On Wednesday, 27th October 2021, the Chancellor, Rishi Sunak, delivered his third Budget as the economy is still recovering from the pandemic. He announced he will increase total departmental spending by £150bn over the course of this parliament.
While updates to the associated Treasury Direction and HMRC’s Guidance are awaited, the key updates are as follows:
Economy and public finances
- Inflation was at 3.1% in September and likely to rise to an average of 4% over the next year
- UK economy forecast to return to pre-COVID levels by 2022
- Economy forecast to rebound in 2021, with predicted annual growth of 4% this year
- Unemployment expected to peak at 6.5% next year, lower than the previously predicted 11.9%
- Borrowing as a percentage of GDP is forecast to fall from 7.9% this year to 3.3% next year
- Borrowing will then fall as a percentage of GDP in the following four years to 1.5%
- The National Living Wage will rise from £8.91 to £9.50 an hour from April 2022. This means ‘fair pay rises’ for 2 million people
- Universal Credit taper rate to be reduced from 63p to 55p. This will be worth more than £2bn. The work allowance will be increased by £500. This will be implemented no later than 1 December 2021
- Universal Credit claimants will keep more of their earnings
- Public sector pay freeze to end
- 50% business rates discount for retail, hospitality, and leisure sectors, up to a maximum of £110,000
- Business rates will be reformed to support companies, including a 12-month relief for companies to invest in their premises
- Business Taxes – the bank surcharge will be cut from 8% to 3%
- Tax relief for business R&D to be focused on UK activity
Pensions and Investments
- The government has confirmed it will consult on further changes to the regulatory charge cap for pension schemes to unlock institutional investment to drive innovation
- Pensions Lifetime Allowance – The government will maintain the Lifetime Allowance at its current level of £1,073,100 until April 2026.
- Starting rate for savings tax band – The band of savings income that is subject to the 0% starting tax rate will remain at its current level of £5,000 for 2021-22.
- Individual Savings Account (ISA) annual subscription limit – The adult ISA annual subscription limit for 2021-22 will remain unchanged at £20,000.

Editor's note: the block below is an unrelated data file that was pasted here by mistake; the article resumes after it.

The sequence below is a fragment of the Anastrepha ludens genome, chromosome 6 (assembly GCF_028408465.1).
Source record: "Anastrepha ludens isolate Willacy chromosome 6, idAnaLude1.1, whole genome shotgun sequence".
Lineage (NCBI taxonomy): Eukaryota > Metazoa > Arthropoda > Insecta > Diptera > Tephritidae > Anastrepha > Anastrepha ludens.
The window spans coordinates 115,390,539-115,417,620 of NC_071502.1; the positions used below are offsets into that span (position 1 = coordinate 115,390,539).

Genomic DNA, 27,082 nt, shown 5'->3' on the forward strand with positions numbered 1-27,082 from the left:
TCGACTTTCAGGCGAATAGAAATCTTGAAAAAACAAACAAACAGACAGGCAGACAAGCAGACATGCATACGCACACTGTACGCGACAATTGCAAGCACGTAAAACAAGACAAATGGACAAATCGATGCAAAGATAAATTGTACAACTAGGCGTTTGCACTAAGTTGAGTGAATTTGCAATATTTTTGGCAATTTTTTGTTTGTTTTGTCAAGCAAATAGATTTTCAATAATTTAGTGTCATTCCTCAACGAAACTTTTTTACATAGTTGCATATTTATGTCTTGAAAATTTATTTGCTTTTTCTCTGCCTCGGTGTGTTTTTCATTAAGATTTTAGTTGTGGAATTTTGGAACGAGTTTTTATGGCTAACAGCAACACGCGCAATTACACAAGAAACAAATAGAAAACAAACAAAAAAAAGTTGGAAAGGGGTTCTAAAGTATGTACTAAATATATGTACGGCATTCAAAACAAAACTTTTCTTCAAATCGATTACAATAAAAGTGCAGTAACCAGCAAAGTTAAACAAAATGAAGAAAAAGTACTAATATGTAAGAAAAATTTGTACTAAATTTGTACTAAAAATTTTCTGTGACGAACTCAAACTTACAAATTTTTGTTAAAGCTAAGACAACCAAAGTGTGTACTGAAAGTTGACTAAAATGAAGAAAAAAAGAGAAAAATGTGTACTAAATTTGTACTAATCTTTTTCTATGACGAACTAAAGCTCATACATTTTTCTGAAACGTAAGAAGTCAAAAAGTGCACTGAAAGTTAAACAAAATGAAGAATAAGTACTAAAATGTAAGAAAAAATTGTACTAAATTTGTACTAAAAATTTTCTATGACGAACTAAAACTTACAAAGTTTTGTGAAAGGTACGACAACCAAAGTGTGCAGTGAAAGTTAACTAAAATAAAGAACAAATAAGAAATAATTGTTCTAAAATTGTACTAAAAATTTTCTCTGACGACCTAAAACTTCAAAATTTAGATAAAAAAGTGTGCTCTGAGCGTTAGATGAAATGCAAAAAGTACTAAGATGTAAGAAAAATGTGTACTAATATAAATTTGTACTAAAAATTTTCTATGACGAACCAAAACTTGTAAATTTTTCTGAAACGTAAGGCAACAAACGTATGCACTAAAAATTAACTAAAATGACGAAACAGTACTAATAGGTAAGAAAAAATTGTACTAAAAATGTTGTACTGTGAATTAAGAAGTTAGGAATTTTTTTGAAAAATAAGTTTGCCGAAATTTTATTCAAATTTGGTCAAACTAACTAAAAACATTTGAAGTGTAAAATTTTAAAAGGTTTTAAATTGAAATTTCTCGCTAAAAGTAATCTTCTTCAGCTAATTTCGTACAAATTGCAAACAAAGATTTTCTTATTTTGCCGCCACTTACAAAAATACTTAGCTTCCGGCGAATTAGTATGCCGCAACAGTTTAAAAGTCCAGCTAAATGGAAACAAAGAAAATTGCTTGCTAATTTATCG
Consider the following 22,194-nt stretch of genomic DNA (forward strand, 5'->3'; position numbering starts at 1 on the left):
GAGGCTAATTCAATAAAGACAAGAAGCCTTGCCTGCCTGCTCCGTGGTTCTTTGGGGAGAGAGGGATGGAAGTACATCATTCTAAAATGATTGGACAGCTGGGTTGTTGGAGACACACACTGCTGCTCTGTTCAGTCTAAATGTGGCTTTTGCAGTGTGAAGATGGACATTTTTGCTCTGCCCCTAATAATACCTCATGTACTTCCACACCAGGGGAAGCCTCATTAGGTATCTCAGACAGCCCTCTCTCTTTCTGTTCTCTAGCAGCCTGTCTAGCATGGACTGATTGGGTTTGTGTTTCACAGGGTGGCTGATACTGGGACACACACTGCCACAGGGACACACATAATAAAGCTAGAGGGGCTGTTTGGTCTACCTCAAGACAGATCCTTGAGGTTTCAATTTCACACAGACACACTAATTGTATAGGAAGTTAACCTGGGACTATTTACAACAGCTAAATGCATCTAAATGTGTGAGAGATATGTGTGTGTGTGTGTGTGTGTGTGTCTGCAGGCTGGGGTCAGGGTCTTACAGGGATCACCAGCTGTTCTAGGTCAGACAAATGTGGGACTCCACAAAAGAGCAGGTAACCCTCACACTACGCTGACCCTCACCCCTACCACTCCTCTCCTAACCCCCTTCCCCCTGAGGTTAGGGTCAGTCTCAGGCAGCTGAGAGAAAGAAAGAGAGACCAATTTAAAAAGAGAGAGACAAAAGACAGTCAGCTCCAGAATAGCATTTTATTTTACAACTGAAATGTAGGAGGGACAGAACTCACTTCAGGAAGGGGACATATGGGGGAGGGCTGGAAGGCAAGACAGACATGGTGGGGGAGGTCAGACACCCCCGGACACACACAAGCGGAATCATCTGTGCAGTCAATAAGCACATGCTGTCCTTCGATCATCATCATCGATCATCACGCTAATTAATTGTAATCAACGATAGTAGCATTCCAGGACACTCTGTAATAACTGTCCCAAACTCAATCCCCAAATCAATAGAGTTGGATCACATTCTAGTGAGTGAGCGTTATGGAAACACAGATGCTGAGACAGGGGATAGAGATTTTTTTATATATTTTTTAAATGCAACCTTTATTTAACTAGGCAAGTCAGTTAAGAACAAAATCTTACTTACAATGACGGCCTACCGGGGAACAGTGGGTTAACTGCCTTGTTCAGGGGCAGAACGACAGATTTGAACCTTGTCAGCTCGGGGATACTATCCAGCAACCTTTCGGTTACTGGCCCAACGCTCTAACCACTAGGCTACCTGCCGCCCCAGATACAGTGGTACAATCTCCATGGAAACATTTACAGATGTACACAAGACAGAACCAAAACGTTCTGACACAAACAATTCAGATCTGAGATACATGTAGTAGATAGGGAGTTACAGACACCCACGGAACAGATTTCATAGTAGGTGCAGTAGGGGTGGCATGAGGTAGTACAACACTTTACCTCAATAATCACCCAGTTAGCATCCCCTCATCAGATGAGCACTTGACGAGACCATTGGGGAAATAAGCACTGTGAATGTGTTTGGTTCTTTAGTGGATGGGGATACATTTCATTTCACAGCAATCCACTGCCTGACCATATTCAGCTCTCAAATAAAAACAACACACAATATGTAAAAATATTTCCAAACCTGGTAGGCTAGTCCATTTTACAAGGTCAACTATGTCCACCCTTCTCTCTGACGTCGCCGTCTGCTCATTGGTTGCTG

- Junior ISA and Child Trust Fund annual subscription limit – The annual subscription limit for Junior ISAs and Child Trust Funds for 2021-22 will remain unchanged at £9,000.
- Spending 0.7% GDP on foreign aid to return by 2025
- Flights between airports in the UK will be subject to a new lower rate of Air Passenger Duty from April 2023
- A new ultra-long-haul band in Air Passenger Duty for flights over 5,500 miles will be introduced from April 2023
- Financial support for English airports to be extended for a further six months
- Schools to get an extra £4.7bn by 2024-25
- New £560m UK-wide numeracy programme will be set up to help improve basic maths skills among adults
- Almost £2bn of new funding to help schools and colleges recover from the pandemic
- £300m to be spent on a “Start a Life” parenting programme, with an additional £170m by 2024-25 promised for childcare
- Tax relief for the Arts sector doubled to 2023
- Tax relief for museums and galleries will be extended to March 2024
Research and Development and Science
- £22bn R&D Investment by 2026-27
- Core science funding will rise to £5.9bn per year by 2024-25
Alcohol, Tobacco and Fuel
- Alcohol duty rates streamlined – the number of rates will drop from 15 to six
- New lower ‘draught relief’ for pubs
- Stronger red wines, fortified wines, and high-strength ciders will see a small increase in their rates
- Rates on many lower alcohol drinks including rose wine, fruit ciders, liqueurs, lower strength beers and wines will fall
- A new lower duty on draught beer and cider will cut the rates by 5%
- Duty on pub pints cut by three pence
- Ending of the 28% duty premium on sparkling wine. All sparkling wines to have the same duty as still wines of equivalent strength
- No fuel duty rise
- No tobacco duty rise
- £5.7bn for transport schemes in England
- HGV levy has been suspended for a further year until the end of 2023, as well as freezing the Vehicle Excise Duty for heavy goods vehicles
- £24bn is earmarked for housing: £11.5bn for up to 180,000 affordable homes, with brownfield sites targeted for development
- A 4% levy will be placed on property developers with profits over £25m rate to help create a £5bn fund to remove unsafe cladding
Courts, Prisons and Probation Services
- There will be an extra £2.2bn for courts, prisons, and probation services
- £3.8bn earmarked for prison building programme
Please get in touch if you have any questions about what the Budget means for you or your financial plans.
Please note: This blog is for general information only and does not constitute advice. The information is aimed at retail clients only.